In the five years Gu Xiaocheng has been teaching art classes at New Citizen Migrant School in Daxing, he’s turned down a number of better-paying jobs to continue teaching migrant students how to understand art. Some of those students, who range in ages from 6 to 20 years old, aren’t officially students at all – they dropped out years ago, but continue to attend Gu’s art classes. The pictures in this post are examples of the artwork the students create.
While the school has been working to bolster its facilities, their resources remain inferior to most of Beijing’s public schools, and there isn’t much to fund Gu’s art class. So Gu uses his own money to purchase materials for the classes, which focus on different mediums of art, including oil painting, sketching, and pottery. Gu even purchased laptops with his own money to help the students learn design.
The students’ artworks have not gone unnoticed; students have created artworks to be auctioned at the German Embassy School, and for a ceremony at New World Mall in Xuanwumen. Under Gu’s instruction, the students have developed considerable talent and enthusiasm for art. One student, 16-year-old Liu Ying, was invited to Paris to attend a 10-day event organized by the China Children’s Cultural Arts Council, though she was unable to attend due to the financial requirements. A look through the art class blog shows the immense talent and enthusiasm of all the students.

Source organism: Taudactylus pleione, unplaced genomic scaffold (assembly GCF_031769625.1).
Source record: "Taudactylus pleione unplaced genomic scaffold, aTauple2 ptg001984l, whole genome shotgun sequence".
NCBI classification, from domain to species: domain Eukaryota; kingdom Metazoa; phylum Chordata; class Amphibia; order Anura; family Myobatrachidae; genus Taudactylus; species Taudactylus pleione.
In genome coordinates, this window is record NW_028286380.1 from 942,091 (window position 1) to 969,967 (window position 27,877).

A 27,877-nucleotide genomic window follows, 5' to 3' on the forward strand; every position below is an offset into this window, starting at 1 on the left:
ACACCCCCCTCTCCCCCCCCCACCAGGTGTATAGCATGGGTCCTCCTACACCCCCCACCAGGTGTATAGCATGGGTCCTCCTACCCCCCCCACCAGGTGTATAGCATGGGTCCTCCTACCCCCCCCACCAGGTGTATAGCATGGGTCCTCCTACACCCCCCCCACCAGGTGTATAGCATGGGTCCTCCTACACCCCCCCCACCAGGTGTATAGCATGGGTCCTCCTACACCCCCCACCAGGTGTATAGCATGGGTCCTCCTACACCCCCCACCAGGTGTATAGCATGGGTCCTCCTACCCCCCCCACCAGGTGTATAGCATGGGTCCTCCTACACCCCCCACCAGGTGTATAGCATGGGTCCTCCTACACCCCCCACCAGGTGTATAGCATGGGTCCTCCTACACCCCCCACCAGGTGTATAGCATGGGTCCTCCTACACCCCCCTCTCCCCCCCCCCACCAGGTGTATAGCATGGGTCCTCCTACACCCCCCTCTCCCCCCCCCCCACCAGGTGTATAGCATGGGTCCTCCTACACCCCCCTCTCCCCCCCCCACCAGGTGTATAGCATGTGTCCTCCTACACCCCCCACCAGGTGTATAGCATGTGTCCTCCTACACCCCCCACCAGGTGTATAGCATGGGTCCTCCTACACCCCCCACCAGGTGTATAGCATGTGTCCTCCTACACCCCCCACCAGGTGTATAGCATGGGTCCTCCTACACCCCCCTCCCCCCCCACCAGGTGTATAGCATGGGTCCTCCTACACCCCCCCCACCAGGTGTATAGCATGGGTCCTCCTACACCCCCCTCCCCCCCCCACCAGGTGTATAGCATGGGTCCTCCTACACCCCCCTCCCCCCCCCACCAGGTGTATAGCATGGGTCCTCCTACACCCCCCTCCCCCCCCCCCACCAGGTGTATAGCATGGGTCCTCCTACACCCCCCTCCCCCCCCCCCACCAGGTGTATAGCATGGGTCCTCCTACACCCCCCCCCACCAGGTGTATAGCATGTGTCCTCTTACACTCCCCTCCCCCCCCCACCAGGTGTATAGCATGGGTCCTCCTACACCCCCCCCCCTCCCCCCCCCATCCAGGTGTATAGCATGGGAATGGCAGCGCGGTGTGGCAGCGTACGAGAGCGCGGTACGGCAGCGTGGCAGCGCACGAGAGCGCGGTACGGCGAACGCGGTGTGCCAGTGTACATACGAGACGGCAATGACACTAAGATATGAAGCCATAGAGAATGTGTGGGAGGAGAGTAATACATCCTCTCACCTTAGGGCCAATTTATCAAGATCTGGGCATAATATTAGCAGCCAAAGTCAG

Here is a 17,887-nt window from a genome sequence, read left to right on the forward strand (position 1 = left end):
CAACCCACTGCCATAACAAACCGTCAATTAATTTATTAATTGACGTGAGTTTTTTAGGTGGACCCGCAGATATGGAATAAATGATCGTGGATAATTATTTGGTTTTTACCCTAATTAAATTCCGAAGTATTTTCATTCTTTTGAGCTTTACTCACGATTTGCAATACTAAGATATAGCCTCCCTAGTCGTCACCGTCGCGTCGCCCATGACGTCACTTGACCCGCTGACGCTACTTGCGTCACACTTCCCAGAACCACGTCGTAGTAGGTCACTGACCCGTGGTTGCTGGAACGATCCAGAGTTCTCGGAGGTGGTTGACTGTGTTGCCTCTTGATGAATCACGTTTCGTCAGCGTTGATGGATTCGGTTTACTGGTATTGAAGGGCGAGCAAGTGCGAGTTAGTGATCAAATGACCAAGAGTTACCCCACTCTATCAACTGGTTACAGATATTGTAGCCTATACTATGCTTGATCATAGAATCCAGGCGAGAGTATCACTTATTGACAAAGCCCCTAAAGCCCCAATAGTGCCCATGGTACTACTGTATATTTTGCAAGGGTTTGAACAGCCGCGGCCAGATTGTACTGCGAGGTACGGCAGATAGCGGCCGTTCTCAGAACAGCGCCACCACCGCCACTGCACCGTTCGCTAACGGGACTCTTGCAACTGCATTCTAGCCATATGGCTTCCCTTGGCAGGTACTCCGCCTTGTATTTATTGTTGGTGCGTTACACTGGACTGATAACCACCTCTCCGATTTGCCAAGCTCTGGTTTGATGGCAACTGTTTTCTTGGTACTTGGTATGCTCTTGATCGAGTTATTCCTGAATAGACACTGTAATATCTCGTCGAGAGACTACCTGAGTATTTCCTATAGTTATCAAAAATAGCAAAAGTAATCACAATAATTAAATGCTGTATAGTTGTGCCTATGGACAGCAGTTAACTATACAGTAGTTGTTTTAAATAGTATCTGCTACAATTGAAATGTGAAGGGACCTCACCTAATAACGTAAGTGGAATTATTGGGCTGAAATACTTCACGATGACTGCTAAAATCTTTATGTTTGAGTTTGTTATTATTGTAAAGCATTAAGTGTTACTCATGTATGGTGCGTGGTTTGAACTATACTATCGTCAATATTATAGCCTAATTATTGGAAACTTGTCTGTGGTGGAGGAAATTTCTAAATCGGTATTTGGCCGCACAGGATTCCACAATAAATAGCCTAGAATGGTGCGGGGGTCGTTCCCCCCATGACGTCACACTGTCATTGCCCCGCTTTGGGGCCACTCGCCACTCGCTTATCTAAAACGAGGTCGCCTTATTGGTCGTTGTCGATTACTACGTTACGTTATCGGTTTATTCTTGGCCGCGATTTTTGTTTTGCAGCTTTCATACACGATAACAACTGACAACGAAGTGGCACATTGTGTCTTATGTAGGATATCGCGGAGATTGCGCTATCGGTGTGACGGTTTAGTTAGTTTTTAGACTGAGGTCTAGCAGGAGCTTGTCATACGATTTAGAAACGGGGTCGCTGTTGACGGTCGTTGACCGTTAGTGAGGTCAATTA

Despite media attention, the class still lacks fundamental resources. The art class is looking for volunteers, especially those who are bilingual, to help the organize fundraising activities, build a presence at international school events, or share their knowledge of art, foreign cultures, and computer programs like Flash and Photoshop. Those interested in working with the school can email Mona Xia at email@example.com.
For more information on the New Citizen Migrant School, visit their website.
Photos courtesy of New Migrant School art class